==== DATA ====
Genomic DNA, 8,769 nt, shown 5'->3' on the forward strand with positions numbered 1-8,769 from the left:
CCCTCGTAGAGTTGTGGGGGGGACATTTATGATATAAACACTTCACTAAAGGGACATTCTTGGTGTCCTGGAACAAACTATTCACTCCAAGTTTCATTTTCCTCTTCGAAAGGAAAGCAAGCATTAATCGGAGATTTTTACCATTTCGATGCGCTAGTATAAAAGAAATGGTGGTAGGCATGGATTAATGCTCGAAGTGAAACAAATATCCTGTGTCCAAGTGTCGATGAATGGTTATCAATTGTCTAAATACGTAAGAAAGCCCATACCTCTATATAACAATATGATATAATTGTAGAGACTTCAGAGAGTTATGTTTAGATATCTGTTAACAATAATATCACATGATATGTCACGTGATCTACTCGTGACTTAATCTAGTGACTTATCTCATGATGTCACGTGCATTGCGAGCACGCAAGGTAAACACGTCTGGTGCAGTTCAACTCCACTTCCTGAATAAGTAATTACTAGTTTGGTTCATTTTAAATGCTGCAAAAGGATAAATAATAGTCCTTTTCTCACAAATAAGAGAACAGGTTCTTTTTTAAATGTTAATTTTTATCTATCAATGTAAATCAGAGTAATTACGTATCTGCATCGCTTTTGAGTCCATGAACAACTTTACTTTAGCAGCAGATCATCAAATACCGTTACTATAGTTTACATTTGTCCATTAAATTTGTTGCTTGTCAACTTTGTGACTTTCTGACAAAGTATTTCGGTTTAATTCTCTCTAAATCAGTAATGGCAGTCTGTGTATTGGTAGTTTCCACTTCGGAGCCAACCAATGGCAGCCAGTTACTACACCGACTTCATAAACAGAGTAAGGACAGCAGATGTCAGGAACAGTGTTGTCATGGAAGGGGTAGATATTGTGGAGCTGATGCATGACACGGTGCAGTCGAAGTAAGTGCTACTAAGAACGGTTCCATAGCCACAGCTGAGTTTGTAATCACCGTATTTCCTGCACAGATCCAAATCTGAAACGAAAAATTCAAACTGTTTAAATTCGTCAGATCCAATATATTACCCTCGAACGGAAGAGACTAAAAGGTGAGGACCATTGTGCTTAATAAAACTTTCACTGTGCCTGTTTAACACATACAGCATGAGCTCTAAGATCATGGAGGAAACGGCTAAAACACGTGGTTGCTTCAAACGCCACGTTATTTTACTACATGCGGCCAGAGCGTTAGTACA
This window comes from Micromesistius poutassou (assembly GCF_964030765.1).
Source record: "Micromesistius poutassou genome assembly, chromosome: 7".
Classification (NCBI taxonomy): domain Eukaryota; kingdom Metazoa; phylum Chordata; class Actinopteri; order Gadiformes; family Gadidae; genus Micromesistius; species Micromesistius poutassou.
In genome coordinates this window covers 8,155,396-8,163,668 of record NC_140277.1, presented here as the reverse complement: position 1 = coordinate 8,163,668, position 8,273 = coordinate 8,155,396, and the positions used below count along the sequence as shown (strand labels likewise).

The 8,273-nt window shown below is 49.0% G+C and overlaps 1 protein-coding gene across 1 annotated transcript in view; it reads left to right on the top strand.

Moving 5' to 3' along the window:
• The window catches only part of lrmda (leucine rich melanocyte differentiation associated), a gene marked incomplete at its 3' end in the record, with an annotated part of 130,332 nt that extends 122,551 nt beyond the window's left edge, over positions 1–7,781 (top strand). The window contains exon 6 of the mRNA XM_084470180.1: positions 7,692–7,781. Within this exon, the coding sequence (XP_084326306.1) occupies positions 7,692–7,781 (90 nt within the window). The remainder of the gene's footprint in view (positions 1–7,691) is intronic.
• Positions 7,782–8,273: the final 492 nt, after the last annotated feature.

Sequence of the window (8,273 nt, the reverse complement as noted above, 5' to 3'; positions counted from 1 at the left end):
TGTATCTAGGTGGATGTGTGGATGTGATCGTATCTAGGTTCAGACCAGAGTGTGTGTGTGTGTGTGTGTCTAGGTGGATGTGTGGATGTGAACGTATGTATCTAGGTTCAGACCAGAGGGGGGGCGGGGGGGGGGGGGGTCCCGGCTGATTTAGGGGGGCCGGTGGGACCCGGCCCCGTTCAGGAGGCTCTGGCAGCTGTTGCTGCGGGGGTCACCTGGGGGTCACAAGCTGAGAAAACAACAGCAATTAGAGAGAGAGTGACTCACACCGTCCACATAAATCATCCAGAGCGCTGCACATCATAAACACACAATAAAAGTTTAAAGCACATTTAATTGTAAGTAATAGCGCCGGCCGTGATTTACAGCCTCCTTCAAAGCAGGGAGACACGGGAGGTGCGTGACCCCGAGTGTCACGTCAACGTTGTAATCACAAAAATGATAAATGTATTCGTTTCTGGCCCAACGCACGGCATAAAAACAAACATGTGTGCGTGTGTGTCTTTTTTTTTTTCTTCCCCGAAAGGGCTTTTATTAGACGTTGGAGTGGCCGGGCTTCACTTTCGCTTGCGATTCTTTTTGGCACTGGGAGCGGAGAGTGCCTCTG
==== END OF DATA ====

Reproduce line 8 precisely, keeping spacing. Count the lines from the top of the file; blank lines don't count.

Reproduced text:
Moving 5' to 3' along the window: